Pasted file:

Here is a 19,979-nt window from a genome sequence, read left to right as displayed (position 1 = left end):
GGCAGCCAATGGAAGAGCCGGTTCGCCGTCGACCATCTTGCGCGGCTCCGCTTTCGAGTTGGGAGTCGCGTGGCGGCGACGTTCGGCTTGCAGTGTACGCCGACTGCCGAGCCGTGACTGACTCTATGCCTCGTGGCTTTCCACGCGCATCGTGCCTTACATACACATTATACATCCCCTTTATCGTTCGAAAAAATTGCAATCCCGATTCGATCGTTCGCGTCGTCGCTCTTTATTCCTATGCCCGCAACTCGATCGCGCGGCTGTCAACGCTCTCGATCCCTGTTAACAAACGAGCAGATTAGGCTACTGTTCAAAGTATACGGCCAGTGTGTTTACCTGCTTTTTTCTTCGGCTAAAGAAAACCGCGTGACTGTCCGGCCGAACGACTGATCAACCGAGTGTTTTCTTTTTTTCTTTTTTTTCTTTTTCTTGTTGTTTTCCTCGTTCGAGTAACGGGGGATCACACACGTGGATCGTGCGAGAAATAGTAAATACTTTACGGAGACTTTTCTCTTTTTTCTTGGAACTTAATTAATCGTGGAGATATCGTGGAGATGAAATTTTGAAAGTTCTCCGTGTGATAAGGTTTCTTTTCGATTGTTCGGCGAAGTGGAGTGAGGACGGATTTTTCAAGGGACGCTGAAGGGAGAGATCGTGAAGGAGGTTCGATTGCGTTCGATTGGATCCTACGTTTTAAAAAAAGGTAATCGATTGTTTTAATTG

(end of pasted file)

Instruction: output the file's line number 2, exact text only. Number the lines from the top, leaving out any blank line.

GGCAGCCAATGGAAGAGCCGGTTCGCCGTCGACCATCTTGCGCGGCTCCGCTTTCGAGTTGGGAGTCGCGTGGCGGCGACGTTCGGCTTGCAGTGTACGCCGACTGCCGAGCCGTGACTGACTCTATGCCTCGTGGCTTTCCACGCGCATCGTGCCTTACATACACATTATACATCCCCTTTATCGTTCGAAAAAATTGCAATCCCGATTCGATCGTTCGCGTCGTCGCTCTTTATTCCTATGCCCGCAACTCGATCGCGCGGCTGTCAACGCTCTCGATCCCTGTTAACAAACGAGCAGATTAGGCTACTGTTCAAAGTATACGGCCAGTGTGTTTACCTGCTTTTTTCTTCGGCTAAAGAAAACCGCGTGACTGTCCGGCCGAACGACTGATCAACCGAGTGTTTTCTTTTTTTCTTTTTTTTCTTTTTCTTGTTGTTTTCCTCGTTCGAGTAACGGGGGATCACACACGTGGATCGTGCGAGAAATAGTAAATACTTTACGGAGACTTTTCTCTTTTTTCTTGGAACTTAATTAATCGTGGAGATATCGTGGAGATGAAATTTTGAAAGTTCTCCGTGTGATAAGGTTTCTTTTCGATTGTTCGGCGAAGTGGAGTGAGGACGGATTTTTCAAGGGACGCTGAAGGGAGAGATCGTGAAGGAGGTTCGATTGCGTTCGATTGGATCCTACGTTTTAAAAAAAGGTAATCGATTGTTTTAATTG